SpaceX’s Falcon 9 Just Survived Its Highest Re-entry Heating Ever

SpaceX has completed one of its most challenging missions yet. The company launched what may become the world’s first privately-owned lunar lander toward the surface of the moon on Thursday, before successfully landing the Falcon 9 rocket with the highest reentry heating ever. The rocket took off from Launch Complex 40 at the Cape Canaveral Air Force Station in Florida at 8:45 p.m. Eastern as scheduled, landing eight minutes and 48 seconds later.

The landing marks another successful milestone for SpaceX, which aims to refine its landing technology to save more rockets and reduce costs further. SpaceX CEO Elon Musk noted that the company’s video feed showed burning metal sparks, while manufacturing engineer Jessie Anderson said during the feed that the landing on the Of Course I Still Love You droneship was completed despite “challenging conditions.” The mission was the third for the rocket in question, a “Block 5” core dubbed “B1048” that previously flew on the July 25 Iridium NEXT-7 and the October 8 SAOCOM 1A missions last year.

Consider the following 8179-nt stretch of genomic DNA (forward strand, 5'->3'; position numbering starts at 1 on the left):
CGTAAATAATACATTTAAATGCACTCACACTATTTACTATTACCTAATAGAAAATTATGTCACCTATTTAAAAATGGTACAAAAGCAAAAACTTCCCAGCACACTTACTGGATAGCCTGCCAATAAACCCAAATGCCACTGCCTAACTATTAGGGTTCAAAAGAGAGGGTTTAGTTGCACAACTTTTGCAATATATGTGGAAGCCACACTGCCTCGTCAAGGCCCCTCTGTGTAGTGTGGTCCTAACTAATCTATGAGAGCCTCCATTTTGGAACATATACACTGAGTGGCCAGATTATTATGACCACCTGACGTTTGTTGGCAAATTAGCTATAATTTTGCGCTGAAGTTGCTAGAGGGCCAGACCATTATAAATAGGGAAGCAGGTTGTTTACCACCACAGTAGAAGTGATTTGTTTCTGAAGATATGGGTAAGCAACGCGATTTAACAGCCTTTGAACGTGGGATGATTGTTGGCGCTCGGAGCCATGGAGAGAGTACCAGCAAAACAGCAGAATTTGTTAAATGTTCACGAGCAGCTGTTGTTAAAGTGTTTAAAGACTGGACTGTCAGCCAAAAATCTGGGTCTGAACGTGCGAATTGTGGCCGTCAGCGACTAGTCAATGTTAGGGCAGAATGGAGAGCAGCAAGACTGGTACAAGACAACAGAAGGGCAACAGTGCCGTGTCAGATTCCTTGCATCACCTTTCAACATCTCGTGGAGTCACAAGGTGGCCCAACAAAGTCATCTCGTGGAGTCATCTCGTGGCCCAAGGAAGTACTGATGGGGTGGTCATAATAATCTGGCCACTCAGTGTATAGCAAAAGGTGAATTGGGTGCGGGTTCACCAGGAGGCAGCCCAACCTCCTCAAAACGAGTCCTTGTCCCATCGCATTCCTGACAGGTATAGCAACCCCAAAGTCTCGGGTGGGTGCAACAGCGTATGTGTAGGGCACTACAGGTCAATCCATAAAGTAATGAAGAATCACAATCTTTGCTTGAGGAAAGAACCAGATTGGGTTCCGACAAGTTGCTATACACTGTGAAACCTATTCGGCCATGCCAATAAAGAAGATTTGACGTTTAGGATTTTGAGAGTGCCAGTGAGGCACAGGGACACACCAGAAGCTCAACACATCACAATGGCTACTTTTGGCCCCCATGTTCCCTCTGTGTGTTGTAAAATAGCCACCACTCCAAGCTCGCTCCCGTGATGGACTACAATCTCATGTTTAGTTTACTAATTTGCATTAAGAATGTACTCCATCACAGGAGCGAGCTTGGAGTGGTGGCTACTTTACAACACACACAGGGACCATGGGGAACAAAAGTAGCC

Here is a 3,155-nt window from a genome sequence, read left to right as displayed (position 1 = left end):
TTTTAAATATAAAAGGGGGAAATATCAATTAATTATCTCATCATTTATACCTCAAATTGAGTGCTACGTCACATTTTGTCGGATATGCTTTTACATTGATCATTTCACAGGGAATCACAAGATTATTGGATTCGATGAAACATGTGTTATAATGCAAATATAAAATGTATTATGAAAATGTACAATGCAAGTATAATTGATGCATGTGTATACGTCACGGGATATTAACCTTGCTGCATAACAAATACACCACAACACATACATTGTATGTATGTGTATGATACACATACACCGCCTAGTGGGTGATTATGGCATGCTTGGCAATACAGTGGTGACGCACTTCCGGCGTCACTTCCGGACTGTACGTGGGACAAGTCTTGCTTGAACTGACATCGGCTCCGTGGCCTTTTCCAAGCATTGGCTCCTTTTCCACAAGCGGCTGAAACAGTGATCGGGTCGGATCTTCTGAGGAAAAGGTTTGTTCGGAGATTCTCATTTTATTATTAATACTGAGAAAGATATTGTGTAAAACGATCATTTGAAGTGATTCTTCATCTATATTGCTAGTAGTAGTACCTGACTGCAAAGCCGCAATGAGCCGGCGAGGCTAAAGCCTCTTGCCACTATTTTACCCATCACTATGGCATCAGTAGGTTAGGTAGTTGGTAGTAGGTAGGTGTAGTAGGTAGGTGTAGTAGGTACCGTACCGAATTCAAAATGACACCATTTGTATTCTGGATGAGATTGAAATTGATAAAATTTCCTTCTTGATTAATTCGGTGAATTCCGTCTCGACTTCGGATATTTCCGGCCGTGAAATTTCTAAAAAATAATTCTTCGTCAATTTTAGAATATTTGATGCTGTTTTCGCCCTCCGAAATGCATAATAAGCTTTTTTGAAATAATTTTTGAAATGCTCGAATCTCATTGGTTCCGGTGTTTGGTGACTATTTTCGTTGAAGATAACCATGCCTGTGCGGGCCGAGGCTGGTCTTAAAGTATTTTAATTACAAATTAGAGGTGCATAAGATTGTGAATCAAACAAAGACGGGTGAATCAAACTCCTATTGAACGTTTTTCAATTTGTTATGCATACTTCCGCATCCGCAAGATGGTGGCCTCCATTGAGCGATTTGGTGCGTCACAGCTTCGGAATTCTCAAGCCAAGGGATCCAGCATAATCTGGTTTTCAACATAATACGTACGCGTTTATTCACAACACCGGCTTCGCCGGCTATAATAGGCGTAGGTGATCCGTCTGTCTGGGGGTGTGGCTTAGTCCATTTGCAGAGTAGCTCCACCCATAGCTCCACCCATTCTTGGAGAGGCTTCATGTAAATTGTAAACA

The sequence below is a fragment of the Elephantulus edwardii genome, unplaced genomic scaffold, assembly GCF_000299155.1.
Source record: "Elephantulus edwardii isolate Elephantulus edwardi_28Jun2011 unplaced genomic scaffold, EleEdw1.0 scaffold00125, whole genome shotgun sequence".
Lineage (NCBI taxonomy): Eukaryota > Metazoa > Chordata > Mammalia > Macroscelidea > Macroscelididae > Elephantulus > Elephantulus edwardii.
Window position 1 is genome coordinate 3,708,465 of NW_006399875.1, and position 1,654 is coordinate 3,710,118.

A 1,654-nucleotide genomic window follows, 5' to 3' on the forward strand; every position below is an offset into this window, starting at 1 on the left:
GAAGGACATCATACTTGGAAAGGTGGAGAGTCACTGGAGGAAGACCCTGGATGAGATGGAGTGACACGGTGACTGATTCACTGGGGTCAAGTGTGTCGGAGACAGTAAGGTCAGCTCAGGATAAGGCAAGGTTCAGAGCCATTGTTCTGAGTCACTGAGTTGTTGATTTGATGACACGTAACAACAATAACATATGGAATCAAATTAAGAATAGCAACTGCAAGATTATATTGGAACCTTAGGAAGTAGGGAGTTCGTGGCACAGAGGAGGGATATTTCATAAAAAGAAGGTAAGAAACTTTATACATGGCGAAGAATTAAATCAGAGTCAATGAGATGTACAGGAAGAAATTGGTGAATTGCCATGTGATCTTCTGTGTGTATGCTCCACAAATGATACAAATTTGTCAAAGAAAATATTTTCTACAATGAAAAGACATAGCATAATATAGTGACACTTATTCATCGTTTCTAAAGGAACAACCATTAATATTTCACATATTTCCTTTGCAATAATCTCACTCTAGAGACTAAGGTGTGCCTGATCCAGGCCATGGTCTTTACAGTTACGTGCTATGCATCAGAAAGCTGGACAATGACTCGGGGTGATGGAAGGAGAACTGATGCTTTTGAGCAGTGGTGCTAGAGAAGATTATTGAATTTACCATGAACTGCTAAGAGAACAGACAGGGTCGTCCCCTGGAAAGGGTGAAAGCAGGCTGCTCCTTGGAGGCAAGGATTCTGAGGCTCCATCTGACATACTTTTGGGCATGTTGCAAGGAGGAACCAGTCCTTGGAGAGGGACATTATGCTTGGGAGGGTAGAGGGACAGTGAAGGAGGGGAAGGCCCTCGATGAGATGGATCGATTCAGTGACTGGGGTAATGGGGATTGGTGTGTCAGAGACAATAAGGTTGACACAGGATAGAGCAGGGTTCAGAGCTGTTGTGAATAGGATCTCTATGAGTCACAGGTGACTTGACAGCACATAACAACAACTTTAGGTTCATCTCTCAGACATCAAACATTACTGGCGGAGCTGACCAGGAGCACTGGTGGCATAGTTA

See more: SpaceX’s Falcon 9 Is About to Attempt a Historic Moon Mission: How to Watch

The rocket sent up three spacecraft, covering a United States Air Force satellite, an Indonesian communications orbiter, and the Beresheet lander. The latter craft is the1,290-pound lunar landernamed after the Hebrew word for “Genesis,” privately funded by Israeli nonprofit SpaceIL. The launch could make Israel the fifth country to have sent a lander to the moon. The lander is set to take two days to make its way to the moon, where it will transmit video footage back to its owners. It’s also equipped with the country’s declaration of independence, a copy of the Hebrew Bible, and a memorial in dedication to a Holocaust survivor.

The rocket could fly again very soon. Musk wrote on Twitter that the rocket’s next mission will be an in-flight abort test for the Crew Dragon in April. The company is working to develop a new version of its Dragon capsule to send humans into space, which could make it the first company to send American astronauts into space from American soil. SpaceX and Boeing, the latter of which is developing the CST-100 capsule, will work with NASA to send astronauts to the International Space Station.

Before the April launch, SpaceX is scheduled to hold its first “Demo-1” uncrewed launch of the capsule at 2:48 a.m. Eastern time on Saturday, March 2, on board a Falcon 9 rocket from Launch Complex 39A at the Kennedy Space Center in Florida.

If all goes to plan, SpaceX could hold its first manned demonstration flight in the summer.

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